About the book:
A modern classic, Housekeeping is the story of Ruth and her younger sister, Lucille, who grow up haphazardly, first under the care of their competent grandmother, then of two comically bumbling great-aunts, and finally of Sylvie, their eccentric and remote aunt. The family house is in the small Far West town of Fingerbone set on a glacial lake, the same lake where their grandfather died in a spectacular train wreck, and their mother drove off a cliff to her death. It is a town "chastened by an outsized landscape and extravagant weather, and chastened again by an awareness that the whole of human history had occurred elsewhere." Ruth and Lucille's struggle toward adulthood beautifully illuminates the price of loss and survival, and the dangerous and deep undertow of transience.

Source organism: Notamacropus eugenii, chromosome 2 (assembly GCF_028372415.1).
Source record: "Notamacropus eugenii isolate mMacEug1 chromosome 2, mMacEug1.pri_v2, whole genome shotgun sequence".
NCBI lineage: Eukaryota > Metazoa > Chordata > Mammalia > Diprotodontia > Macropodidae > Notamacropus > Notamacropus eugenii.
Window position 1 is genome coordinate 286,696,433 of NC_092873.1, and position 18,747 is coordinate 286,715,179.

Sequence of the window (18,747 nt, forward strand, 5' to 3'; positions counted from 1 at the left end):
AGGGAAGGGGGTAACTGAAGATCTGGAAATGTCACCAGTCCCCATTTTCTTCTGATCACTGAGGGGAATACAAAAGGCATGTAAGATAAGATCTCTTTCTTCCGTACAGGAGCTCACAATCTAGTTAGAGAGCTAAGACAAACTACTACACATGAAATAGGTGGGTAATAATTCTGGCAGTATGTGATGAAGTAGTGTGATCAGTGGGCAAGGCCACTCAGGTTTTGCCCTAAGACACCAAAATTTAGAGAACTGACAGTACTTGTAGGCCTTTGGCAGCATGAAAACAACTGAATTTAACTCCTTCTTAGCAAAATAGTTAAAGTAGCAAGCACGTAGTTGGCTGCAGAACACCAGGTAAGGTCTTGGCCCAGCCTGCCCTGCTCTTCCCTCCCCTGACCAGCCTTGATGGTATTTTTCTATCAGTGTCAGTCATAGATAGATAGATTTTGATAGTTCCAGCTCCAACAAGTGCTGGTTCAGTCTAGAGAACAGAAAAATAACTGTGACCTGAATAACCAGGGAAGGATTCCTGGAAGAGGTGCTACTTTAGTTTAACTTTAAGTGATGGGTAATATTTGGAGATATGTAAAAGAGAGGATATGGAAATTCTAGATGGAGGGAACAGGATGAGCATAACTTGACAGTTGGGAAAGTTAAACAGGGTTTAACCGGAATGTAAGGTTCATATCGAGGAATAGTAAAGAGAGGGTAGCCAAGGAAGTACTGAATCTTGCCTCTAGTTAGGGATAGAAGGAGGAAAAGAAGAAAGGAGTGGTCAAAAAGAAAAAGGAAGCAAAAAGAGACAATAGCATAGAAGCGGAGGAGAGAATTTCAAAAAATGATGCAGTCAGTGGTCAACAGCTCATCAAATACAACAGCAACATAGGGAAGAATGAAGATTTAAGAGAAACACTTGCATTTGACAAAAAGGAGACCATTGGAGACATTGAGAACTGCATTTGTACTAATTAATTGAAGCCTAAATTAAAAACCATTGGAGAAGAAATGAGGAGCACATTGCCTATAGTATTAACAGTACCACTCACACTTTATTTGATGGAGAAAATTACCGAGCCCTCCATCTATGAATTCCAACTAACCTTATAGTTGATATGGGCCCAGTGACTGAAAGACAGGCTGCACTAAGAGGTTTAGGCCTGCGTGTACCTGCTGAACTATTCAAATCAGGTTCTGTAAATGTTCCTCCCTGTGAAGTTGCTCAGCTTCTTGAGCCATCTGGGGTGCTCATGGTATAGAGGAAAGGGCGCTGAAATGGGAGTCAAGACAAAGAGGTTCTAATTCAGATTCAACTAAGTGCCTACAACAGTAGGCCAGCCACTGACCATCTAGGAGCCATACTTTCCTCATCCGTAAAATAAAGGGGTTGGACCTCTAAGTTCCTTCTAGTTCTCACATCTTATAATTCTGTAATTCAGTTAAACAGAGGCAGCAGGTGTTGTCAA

I am in the minority. It's a well crafted story with beautiful prose. She writes very descriptively.
I just didn't like the story itself and couldn't wait for it to be finished. I kept wondering what the point of the story even was. Yes, I know it's about family and life and coming of age, loss and survival and the dangerous pull of transience. It just didn't interest me.
I didn't like it, but I'm sure many others have and will.